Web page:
WASHINGTON -- U.S. cigarette companies are in talks with anti-tobacco lawyers and state officials to settle all health-related lawsuits for as much as $250 billion, people involved in the negotiations said.
The talks, held at hotels in Washington and Memphis, Tenn., and by telephone in the past few months, may settle lawsuits by 21 states to recoup billions of tax dollars spent treating smoking-related illnesses, the negotiators said. The negotiations, which intensified in the past month, also may end class action suits by smokers and their survivors, they said.
Philip Morris Cos., RJR Nabisco Holdings Corp. and other tobacco companies spend an estimated $600 million a year to fight litigation, and until 1996 never paid damages or settled a case. The industry is more willing to settle now because of adverse court decisions and threatened regulation.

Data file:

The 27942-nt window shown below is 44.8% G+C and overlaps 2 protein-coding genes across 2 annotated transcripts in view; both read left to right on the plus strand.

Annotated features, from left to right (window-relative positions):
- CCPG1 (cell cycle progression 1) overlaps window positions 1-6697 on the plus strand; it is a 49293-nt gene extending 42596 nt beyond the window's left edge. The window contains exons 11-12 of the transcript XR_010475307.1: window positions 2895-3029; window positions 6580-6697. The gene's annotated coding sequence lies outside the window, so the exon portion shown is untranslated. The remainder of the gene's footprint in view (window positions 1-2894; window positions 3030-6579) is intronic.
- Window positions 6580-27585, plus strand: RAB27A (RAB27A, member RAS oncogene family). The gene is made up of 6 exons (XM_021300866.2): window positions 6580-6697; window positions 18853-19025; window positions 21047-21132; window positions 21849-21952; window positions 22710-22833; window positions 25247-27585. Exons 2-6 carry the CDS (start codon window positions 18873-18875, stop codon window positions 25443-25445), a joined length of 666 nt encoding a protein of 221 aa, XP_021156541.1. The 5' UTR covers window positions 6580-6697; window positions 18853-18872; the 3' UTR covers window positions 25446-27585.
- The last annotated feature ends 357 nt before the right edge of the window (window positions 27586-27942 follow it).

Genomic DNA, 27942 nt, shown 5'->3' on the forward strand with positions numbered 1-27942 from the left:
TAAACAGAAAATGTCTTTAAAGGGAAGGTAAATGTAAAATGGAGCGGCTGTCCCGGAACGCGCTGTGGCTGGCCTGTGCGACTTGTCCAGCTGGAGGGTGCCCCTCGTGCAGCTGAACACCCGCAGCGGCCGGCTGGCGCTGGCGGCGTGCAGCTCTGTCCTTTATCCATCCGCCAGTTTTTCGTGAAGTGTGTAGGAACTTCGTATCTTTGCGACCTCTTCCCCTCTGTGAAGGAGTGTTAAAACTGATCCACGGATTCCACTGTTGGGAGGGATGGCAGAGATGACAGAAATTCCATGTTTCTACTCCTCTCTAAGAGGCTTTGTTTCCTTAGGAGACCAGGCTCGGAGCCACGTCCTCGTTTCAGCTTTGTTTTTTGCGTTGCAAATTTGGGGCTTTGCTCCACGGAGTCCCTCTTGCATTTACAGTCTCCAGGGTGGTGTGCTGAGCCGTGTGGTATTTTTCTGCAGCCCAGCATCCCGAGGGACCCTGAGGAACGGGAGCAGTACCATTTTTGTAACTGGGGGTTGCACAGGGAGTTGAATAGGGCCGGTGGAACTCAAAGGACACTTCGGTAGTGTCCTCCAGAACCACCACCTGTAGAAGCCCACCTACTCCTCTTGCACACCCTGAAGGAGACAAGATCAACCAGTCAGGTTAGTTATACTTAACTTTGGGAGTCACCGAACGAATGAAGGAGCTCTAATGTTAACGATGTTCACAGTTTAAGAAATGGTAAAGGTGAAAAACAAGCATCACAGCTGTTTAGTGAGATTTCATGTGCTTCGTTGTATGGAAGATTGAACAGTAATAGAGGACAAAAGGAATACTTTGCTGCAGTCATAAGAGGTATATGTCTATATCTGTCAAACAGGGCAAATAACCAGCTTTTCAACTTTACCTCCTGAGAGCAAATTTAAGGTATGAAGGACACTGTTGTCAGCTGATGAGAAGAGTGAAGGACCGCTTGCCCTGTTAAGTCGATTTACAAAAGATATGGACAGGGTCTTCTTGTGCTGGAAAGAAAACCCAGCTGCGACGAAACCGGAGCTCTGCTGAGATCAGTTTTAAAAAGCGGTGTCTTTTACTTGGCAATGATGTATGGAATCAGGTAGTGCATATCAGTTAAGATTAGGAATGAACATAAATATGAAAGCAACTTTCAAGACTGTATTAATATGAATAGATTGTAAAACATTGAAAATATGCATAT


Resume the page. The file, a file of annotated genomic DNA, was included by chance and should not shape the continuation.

"There have been discussions as far as settlements," said Chris de Witt, spokesman for the Michigan Attorney General's Office. "Members of the staff have been involved." He declined to give specifics. Louisiana also confirmed it is participating in the talks.
Any settlement faces several obstacles, including the need for federal legislation to limit future suits and to determine whether the government can regulate cigarettes as devices that deliver drugs, the people said.
Anti-tobacco attorneys asked representatives of the industry to have the companies pay as much as $10 billion a year for 25 years, partly to finance smoking education and cessation programs, the people said. A settlement could prove to be a boon for tobacco companies' shares by eliminating concern about future liability, analysts said.
Philip Morris and RJR spokesmen referred calls to Bozell Sawyer Miller Group Inc., a public relations firm hired to represent the tobacco industry. Bozell Sawyer declined to comment.
Also, a spokesman for London-based B. A. T Industries PLC, parent of No. 3 U.S. cigarette company Brown & Williamson, said it was not participating in the talks.
Pub Date: 2/18/97